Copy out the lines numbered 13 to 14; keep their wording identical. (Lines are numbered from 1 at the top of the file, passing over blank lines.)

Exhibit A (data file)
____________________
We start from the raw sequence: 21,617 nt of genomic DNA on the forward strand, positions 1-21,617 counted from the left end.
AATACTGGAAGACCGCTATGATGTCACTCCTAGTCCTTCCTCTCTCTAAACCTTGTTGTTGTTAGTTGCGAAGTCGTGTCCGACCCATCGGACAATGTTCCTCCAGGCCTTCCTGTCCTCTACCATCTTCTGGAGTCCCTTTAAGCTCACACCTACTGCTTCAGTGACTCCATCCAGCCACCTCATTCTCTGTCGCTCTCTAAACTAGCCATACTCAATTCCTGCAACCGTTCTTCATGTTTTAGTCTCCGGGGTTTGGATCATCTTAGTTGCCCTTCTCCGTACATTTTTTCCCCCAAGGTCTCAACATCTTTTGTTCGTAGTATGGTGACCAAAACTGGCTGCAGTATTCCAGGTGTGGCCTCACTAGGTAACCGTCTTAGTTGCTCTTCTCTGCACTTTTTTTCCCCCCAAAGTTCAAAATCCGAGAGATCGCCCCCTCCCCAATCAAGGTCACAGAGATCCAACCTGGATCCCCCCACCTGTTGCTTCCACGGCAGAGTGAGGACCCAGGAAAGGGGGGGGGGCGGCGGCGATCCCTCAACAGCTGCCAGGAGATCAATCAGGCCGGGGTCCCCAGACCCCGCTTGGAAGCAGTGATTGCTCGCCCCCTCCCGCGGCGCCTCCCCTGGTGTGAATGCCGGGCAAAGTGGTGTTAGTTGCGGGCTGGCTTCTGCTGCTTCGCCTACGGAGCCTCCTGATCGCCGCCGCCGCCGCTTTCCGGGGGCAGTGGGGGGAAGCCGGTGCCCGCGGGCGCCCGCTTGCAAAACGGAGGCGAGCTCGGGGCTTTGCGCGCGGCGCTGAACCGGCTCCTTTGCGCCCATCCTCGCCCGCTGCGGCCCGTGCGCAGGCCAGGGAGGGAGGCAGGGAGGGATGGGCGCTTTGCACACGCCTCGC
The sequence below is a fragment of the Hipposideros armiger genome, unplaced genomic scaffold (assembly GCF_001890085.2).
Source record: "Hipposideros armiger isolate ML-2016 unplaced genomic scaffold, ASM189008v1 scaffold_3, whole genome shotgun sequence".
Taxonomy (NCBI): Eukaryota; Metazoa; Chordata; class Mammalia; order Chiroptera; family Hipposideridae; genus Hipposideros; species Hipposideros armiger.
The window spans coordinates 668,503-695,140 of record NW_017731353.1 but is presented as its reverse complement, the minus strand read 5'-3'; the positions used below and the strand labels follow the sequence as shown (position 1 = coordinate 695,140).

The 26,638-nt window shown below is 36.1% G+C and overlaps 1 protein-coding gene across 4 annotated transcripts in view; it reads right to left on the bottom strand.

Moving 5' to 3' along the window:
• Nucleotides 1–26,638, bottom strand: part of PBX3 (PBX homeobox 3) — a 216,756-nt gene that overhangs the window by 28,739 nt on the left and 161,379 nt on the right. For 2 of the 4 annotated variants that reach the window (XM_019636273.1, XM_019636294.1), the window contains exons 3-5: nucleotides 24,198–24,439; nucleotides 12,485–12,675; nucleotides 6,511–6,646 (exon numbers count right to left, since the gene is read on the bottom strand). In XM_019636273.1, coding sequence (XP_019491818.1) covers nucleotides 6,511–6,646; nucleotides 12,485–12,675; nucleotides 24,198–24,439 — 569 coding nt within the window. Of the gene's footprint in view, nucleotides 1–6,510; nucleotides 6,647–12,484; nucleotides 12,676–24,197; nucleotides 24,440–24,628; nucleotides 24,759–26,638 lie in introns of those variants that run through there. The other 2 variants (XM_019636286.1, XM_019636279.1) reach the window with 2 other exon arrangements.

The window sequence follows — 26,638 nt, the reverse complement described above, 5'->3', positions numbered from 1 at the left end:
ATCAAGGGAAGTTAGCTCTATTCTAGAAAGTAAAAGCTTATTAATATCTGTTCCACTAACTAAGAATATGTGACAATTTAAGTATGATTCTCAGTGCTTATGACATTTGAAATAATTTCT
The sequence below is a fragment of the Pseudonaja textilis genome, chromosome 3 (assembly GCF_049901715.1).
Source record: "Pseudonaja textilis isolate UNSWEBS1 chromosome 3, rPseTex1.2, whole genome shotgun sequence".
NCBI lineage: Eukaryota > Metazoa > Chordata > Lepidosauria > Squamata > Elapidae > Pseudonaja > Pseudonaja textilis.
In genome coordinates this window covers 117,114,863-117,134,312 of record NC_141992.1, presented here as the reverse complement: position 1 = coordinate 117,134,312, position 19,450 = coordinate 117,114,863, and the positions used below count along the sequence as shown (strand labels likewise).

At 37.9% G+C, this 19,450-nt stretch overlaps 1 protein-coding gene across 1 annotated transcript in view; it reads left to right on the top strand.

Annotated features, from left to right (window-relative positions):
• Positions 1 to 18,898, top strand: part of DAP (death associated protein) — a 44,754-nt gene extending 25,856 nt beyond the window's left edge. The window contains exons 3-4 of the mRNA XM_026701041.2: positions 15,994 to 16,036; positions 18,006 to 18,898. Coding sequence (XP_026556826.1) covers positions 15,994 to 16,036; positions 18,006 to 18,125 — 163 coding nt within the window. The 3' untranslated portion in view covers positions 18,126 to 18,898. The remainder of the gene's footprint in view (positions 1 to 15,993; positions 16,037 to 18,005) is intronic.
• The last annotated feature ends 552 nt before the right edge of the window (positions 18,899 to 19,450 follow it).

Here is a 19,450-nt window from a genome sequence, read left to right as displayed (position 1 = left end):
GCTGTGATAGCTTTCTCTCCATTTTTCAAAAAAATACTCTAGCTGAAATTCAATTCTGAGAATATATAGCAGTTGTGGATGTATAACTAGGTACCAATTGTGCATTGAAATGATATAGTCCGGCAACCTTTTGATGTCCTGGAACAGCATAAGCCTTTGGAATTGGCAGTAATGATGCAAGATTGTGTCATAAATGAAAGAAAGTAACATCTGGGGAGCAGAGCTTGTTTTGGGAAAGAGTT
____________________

Source record: "Pseudonaja textilis isolate UNSWEBS1 chromosome 3, rPseTex1.2, whole genome shotgun sequence".
NCBI lineage: Eukaryota > Metazoa > Chordata > Lepidosauria > Squamata > Elapidae > Pseudonaja > Pseudonaja textilis.